MRS Bulletin

Scanning probes for new energy materials: Probing local structure and function

Scanning probes for new energy materials: Probing local structure and function

Electrochemical strain microscopy: Probing ionic and electrochemical phenomena in solids at the nanometer level

Stephen Jessea1, Amit Kumara2, Thomas M. Arrudaa3, Yunseok Kima4, Sergei V. Kalinina5 and Francesco Ciuccia6

a1 Center for Nanophase Materials Sciences, Oak Ridge National Laboratory, TN; sjesse@ornl.gov

a2 Center for Nanophase Materials Sciences, Oak Ridge National Laboratory, TN; ka7@ornl.gov

a3 Center for Nanophase Materials Sciences, Oak Ridge National Laboratory, TN; arrudatm@ornl.gov

a4 Center for Nanophase Materials Sciences, Oak Ridge National Laboratory, TN; kimy4@ornl.gov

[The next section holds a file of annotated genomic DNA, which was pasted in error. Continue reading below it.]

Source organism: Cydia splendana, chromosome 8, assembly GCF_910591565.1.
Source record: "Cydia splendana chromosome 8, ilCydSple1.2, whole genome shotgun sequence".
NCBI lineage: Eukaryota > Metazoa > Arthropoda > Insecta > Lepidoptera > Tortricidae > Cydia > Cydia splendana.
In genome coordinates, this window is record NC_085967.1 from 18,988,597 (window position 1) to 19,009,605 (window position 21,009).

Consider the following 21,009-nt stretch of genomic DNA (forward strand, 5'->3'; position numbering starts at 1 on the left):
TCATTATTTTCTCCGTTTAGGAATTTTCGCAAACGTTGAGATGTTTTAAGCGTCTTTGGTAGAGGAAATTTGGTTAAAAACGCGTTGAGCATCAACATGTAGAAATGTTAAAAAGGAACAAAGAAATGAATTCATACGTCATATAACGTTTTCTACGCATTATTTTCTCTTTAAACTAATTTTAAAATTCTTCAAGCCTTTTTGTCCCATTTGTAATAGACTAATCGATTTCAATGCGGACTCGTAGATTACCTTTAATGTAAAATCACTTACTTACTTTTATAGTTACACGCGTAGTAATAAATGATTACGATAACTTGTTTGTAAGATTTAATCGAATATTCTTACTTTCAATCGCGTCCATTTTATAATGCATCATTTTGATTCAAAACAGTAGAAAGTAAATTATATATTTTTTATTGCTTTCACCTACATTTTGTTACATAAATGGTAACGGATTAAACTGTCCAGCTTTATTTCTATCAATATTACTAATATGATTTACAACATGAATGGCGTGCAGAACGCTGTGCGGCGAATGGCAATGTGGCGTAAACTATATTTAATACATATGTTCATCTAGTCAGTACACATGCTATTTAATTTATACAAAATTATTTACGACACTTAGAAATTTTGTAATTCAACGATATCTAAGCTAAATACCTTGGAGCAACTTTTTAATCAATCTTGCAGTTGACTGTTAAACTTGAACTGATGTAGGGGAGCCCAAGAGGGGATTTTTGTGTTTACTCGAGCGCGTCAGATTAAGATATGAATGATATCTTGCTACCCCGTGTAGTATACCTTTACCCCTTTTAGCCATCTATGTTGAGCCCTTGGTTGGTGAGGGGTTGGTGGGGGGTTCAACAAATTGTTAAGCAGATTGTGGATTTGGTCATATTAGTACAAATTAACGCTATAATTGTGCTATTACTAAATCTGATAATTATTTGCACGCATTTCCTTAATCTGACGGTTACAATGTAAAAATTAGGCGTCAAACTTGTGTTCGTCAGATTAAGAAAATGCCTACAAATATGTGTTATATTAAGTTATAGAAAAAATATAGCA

a5 Center for Nanophase Materials Sciences, Oak Ridge National Laboratory, TN; sergei2@ornl.gov

a6 Hong Kong University of Science and Technology; mefrank@ust.hk

Abstract

Atomistic and nanometer scale mechanisms of electrochemical reactions and ionic flows in solids in the nanometer–micron range persist as terra incognito in modern science. While structural and electronic phenomena are now accessible to electron and scanning probe microscopy (SPM) techniques, probing nanoscale electrochemistry requires the capability to probe local ionic currents. Here, we discuss principles and applications of electrochemical strain microscopy (ESM), a technique based on probing minute deformations induced by electric bias applied to an SPM tip. ESM imaging and spectroscopy are illustrated for several energy storage and conversion materials. We further argue that down-scaling of physical device structures based on oxides necessitates ionic and electrochemical effects to be taken into account. Future pathways for ESM development are discussed.

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